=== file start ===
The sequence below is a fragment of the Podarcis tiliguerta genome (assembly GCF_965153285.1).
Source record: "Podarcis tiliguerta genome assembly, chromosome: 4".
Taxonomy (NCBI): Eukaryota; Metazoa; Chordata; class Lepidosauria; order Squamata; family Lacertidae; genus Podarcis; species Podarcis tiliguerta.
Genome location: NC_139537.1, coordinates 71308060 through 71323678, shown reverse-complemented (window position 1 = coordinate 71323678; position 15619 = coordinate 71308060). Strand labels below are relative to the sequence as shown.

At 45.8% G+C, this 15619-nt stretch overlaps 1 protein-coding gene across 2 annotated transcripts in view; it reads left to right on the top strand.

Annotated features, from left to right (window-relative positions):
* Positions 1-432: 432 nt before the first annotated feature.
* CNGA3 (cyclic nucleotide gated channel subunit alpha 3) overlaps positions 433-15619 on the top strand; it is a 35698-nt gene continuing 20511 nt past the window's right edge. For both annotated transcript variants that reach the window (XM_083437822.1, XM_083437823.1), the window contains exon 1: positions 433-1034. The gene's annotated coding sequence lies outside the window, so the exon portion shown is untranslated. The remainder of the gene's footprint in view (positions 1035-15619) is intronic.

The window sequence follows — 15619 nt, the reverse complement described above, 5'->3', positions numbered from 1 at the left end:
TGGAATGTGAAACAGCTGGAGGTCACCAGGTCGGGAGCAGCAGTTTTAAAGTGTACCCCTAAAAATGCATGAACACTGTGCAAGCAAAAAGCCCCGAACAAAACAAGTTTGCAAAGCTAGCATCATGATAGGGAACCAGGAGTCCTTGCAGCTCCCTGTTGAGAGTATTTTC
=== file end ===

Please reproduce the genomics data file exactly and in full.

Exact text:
The sequence below is a fragment of the Podarcis tiliguerta genome (assembly GCF_965153285.1).
Source record: "Podarcis tiliguerta genome assembly, chromosome: 4".
Taxonomy (NCBI): Eukaryota; Metazoa; Chordata; class Lepidosauria; order Squamata; family Lacertidae; genus Podarcis; species Podarcis tiliguerta.
Genome location: NC_139537.1, coordinates 71308060 through 71323678, shown reverse-complemented (window position 1 = coordinate 71323678; position 15619 = coordinate 71308060). Strand labels below are relative to the sequence as shown.

At 45.8% G+C, this 15619-nt stretch overlaps 1 protein-coding gene across 2 annotated transcripts in view; it reads left to right on the top strand.

Annotated features, from left to right (window-relative positions):
* Positions 1-432: 432 nt before the first annotated feature.
* CNGA3 (cyclic nucleotide gated channel subunit alpha 3) overlaps positions 433-15619 on the top strand; it is a 35698-nt gene continuing 20511 nt past the window's right edge. For both annotated transcript variants that reach the window (XM_083437822.1, XM_083437823.1), the window contains exon 1: positions 433-1034. The gene's annotated coding sequence lies outside the window, so the exon portion shown is untranslated. The remainder of the gene's footprint in view (positions 1035-15619) is intronic.

The window sequence follows — 15619 nt, the reverse complement described above, 5'->3', positions numbered from 1 at the left end:
TGGAATGTGAAACAGCTGGAGGTCACCAGGTCGGGAGCAGCAGTTTTAAAGTGTACCCCTAAAAATGCATGAACACTGTGCAAGCAAAAAGCCCCGAACAAAACAAGTTTGCAAAGCTAGCATCATGATAGGGAACCAGGAGTCCTTGCAGCTCCCTGTTGAGAGTATTTTC